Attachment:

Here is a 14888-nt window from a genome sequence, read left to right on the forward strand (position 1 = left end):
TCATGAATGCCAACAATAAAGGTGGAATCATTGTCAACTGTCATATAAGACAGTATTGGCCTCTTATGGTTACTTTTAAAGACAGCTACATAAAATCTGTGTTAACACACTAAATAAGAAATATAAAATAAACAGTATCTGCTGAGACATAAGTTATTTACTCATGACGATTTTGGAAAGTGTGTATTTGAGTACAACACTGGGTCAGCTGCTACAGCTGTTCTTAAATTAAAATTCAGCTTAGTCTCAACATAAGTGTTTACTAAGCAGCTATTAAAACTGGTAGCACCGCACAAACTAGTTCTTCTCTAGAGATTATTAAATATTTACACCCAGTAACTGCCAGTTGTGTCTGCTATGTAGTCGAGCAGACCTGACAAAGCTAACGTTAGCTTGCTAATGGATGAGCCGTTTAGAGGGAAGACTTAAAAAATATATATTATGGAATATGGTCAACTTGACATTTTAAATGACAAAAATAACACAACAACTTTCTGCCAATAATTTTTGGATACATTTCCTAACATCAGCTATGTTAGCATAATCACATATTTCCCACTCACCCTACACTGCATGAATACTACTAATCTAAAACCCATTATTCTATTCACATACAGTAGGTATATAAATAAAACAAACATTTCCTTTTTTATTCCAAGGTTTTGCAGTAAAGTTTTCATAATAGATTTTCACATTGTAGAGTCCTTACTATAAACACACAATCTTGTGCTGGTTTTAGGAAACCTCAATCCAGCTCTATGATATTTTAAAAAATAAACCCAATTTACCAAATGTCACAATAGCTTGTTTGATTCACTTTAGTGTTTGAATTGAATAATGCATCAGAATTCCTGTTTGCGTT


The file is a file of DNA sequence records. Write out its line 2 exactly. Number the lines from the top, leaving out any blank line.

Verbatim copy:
TCATGAATGCCAACAATAAAGGTGGAATCATTGTCAACTGTCATATAAGACAGTATTGGCCTCTTATGGTTACTTTTAAAGACAGCTACATAAAATCTGTGTTAACACACTAAATAAGAAATATAAAATAAACAGTATCTGCTGAGACATAAGTTATTTACTCATGACGATTTTGGAAAGTGTGTATTTGAGTACAACACTGGGTCAGCTGCTACAGCTGTTCTTAAATTAAAATTCAGCTTAGTCTCAACATAAGTGTTTACTAAGCAGCTATTAAAACTGGTAGCACCGCACAAACTAGTTCTTCTCTAGAGATTATTAAATATTTACACCCAGTAACTGCCAGTTGTGTCTGCTATGTAGTCGAGCAGACCTGACAAAGCTAACGTTAGCTTGCTAATGGATGAGCCGTTTAGAGGGAAGACTTAAAAAATATATATTATGGAATATGGTCAACTTGACATTTTAAATGACAAAAATAACACAACAACTTTCTGCCAATAATTTTTGGATACATTTCCTAACATCAGCTATGTTAGCATAATCACATATTTCCCACTCACCCTACACTGCATGAATACTACTAATCTAAAACCCATTATTCTATTCACATACAGTAGGTATATAAATAAAACAAACATTTCCTTTTTTATTCCAAGGTTTTGCAGTAAAGTTTTCATAATAGATTTTCACATTGTAGAGTCCTTACTATAAACACACAATCTTGTGCTGGTTTTAGGAAACCTCAATCCAGCTCTATGATATTTTAAAAAATAAACCCAATTTACCAAATGTCACAATAGCTTGTTTGATTCACTTTAGTGTTTGAATTGAATAATGCATCAGAATTCCTGTTTGCGTT